Of course not, and we definitely do not want to forget it. To have reached the sixtieth edition is a real accomplishment, and I know of no other art and antique fair able to boast of such longevity. The anniversary shows how solid the foundations and values of BRAFA are and how well the fair has been able to adapt and evolve over the years. The fact that this will be the sixtieth edition therefore makes us, as administrators, proud, while reminding us of the responsibilities that come with organising such a significant cultural event.
What is new at BRAFA 2015?
Our primary preoccupations will therefore remain the same: quality, diversity of style and period, and eclecticism – a characteristic of the fair highly prized by collectors, in particular those from Belgium.
We are also staging an exceptional exhibition, designed by the King Baudouin Foundation, with collectors in mind. This will bring together a number of major works held in private Belgian collections, some of which have never been shown to the public. Organising the exhibition was both a feat and a privilege, and I would like to take my hat off to the remarkable work accomplished by the King Baudouin Foundation, which is a true guardian of Belgian cultural heritage.
Is the Belgian collector a myth or a reality? How do collectors here differ from those elsewhere?
First and foremost, we wanted to pay homage to the collector in a general way, for they play a vital role in the conservation and transmission of cultural heritage. You only have to wander through museums around the world and look at the provenance of the works on display for this to become manifest. So many invaluable public collections would never have been possible without the input of private collectors.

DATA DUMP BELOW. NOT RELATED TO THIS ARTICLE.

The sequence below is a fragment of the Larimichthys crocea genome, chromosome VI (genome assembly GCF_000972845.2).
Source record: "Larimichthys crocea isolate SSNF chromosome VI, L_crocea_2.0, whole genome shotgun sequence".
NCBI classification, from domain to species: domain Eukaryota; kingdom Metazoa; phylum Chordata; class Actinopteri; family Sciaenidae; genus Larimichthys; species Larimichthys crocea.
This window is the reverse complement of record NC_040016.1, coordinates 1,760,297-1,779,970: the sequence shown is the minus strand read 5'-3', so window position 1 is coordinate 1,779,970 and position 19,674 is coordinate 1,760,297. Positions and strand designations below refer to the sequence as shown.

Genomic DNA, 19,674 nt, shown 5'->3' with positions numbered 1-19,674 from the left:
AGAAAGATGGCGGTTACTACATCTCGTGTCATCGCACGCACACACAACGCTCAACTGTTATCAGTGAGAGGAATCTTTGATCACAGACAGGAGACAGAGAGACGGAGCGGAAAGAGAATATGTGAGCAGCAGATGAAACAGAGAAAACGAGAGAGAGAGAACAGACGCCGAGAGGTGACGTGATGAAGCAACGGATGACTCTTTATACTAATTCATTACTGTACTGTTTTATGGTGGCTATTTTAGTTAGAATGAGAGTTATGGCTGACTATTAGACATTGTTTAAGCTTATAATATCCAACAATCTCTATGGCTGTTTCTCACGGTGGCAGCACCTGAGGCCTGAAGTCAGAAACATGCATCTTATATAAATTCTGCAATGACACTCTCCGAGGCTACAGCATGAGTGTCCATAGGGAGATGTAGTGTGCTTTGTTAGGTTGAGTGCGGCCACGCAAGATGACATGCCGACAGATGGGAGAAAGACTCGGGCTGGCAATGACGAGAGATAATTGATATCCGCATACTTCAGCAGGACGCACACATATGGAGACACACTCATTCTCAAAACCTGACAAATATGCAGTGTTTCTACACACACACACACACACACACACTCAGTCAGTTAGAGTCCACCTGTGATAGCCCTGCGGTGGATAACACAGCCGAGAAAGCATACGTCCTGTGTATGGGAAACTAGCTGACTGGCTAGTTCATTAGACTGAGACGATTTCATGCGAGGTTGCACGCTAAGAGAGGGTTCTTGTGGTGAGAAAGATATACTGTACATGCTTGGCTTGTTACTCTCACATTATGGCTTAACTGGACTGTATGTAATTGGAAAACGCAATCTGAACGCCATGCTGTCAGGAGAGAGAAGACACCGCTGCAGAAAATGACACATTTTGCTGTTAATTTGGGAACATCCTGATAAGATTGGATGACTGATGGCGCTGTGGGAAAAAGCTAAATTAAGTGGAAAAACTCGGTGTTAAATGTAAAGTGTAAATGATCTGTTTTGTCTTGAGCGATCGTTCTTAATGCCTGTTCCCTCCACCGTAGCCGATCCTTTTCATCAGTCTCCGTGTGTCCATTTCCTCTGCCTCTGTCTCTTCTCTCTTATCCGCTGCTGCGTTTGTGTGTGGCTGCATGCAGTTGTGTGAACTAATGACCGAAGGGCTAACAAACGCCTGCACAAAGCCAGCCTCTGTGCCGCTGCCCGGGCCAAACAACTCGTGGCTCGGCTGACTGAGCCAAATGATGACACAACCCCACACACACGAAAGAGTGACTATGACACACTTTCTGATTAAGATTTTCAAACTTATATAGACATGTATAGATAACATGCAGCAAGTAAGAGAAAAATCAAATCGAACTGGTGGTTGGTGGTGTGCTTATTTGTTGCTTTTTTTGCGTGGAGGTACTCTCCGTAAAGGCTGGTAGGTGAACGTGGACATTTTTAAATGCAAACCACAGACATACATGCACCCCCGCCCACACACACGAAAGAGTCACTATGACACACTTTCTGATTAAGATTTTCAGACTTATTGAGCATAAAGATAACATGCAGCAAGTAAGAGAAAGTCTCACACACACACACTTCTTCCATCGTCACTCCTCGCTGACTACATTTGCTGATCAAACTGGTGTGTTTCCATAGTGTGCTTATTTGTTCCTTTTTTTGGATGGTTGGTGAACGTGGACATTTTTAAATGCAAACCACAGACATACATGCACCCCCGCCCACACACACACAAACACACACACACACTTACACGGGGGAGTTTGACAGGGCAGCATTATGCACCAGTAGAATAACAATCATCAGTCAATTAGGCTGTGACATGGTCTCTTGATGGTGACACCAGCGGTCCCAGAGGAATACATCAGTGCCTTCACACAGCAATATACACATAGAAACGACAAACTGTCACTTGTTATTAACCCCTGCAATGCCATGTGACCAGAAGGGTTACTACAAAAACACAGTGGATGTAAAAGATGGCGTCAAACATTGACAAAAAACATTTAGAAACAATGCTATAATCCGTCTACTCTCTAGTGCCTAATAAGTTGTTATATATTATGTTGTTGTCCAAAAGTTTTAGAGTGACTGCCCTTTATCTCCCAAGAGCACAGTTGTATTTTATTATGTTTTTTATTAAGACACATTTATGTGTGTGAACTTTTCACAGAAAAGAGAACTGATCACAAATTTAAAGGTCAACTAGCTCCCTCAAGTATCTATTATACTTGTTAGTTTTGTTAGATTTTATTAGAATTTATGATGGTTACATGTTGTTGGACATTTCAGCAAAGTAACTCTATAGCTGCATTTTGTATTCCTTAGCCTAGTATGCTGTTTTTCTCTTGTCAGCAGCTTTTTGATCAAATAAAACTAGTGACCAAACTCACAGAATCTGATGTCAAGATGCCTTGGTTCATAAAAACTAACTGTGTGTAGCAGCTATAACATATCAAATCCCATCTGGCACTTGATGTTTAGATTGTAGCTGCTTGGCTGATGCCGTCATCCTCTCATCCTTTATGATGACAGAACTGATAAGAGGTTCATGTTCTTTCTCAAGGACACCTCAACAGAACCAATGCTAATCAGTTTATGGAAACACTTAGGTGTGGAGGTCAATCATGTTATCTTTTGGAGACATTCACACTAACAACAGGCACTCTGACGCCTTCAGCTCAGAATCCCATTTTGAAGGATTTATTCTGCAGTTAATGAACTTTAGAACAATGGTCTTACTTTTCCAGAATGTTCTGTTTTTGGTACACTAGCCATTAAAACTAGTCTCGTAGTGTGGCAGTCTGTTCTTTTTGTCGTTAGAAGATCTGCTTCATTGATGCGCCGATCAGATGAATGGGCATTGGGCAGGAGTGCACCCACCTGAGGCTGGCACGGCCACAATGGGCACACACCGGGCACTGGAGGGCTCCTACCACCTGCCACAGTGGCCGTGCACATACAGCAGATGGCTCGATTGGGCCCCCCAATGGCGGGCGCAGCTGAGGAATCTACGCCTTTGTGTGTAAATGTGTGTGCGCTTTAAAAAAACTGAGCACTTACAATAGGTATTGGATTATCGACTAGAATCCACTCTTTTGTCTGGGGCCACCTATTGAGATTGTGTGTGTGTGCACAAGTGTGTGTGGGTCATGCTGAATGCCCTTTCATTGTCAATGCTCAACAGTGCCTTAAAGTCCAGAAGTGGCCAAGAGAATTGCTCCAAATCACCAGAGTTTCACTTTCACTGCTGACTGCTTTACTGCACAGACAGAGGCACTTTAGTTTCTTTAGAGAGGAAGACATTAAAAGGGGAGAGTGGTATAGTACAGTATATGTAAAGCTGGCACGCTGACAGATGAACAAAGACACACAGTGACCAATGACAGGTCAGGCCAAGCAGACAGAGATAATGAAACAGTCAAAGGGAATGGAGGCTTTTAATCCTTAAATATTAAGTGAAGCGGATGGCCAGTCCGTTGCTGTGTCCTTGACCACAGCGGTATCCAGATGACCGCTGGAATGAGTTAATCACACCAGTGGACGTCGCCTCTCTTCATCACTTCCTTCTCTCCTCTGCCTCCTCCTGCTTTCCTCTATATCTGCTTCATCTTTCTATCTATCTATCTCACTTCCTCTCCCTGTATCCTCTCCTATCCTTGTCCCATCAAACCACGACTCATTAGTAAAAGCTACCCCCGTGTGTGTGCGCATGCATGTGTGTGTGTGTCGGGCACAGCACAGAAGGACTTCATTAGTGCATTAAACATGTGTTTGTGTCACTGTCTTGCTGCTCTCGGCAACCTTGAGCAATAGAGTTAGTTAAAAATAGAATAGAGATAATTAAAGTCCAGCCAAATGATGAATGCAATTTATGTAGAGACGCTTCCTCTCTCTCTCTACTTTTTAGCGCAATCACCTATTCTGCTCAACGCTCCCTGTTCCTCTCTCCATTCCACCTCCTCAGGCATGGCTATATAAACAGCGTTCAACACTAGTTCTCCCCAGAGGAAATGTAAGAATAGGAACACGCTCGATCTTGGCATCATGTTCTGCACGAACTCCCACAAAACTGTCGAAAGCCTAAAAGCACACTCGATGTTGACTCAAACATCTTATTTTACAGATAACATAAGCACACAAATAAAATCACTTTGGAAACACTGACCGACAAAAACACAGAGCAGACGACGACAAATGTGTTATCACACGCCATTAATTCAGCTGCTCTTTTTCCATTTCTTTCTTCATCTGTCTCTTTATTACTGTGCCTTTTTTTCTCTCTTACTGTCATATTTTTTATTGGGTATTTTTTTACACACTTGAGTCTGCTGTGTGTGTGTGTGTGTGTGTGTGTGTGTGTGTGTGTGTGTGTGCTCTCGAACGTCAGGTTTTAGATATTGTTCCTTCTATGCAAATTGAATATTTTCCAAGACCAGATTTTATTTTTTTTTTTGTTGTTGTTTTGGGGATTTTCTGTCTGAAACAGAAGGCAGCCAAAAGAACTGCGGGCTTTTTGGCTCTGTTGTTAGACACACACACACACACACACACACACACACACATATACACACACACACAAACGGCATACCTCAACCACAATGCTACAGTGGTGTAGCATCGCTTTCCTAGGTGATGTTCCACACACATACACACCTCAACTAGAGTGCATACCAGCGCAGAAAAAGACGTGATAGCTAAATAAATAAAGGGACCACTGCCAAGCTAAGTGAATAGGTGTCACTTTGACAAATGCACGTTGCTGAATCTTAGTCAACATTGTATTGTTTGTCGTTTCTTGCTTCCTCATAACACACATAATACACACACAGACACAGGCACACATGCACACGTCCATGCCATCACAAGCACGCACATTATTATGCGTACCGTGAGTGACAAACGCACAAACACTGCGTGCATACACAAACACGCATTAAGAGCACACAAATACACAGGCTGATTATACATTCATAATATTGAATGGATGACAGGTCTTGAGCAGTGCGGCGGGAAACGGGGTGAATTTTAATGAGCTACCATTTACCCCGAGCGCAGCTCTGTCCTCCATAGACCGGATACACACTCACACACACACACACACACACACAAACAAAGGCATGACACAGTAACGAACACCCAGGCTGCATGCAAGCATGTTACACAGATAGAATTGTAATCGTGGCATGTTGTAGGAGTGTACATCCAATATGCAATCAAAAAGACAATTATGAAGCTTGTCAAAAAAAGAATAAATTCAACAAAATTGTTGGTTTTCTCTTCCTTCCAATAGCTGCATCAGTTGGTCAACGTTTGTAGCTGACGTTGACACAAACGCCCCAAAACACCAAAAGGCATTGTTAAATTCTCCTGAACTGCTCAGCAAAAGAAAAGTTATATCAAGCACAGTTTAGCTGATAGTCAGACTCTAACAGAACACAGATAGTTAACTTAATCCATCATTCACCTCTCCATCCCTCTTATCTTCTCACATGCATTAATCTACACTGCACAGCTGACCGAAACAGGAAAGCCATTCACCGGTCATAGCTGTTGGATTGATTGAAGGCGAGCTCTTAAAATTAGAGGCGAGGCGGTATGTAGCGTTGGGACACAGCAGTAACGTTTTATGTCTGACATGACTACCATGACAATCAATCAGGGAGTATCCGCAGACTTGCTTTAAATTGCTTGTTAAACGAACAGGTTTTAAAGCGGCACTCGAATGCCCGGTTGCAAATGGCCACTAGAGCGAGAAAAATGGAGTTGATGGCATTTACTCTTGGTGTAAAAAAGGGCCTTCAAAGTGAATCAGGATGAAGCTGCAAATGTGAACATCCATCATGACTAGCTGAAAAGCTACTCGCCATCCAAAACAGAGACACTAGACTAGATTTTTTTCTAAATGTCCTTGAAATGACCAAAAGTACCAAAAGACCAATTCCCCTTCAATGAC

It is thanks to their patience, obsession and discerning gaze that many works of art and even artists have come to light. Their passion is shared, of course, by art and antique dealers, who are equally driven by obsession: determined to unearth the ultimate object or artwork both for their own pleasure and that of others.
How would you describe the art-market context of the fair?
Galleries increasingly take part in fairs and salons, participate in auctions and sell on the internet using their own and specialised websites. Today, you can access a wealth of information about artworks and artists with a simple click. Social networking sites accelerate the process of information sharing. This new accessibility is not, however, risk-free. Knowledge remains vital, and this is why art and antique dealers remain so important. Nothing can replace direct physical contact with an object, or human contact with a specialist.
Some describe the Belgian art market as a microclimate. Do you agree with this description?
In Belgium, buyers have a reputation for being cultivated and choosy. They are also however, quite conservative, insofar as they are keen to ensure the long-term investment-value of the objects and artworks they acquire. This does not prevent the market from being very open and even cutting-edge. Belgian buyers do not buy compulsively, but they look for both quality and vision in a work. You often come across families at BRAFA, with members of several generations involved in deciding which artworks to acquire.
What is the future of large-scale fairs like BRAFA?
I believe that the lynchpin of fairs like ours is the way they reunite dealers, collectors and art-lovers. I see art and antique dealers primarily as transmitters of passion for beautiful things. This sharing of knowledge is key. Visitors should never hesitate to ask questions: there is no question too big or too small for those passionate about their field. Art objects are like orphans looking for a family – the dealers have brought them in and hope to place them where they will be loved.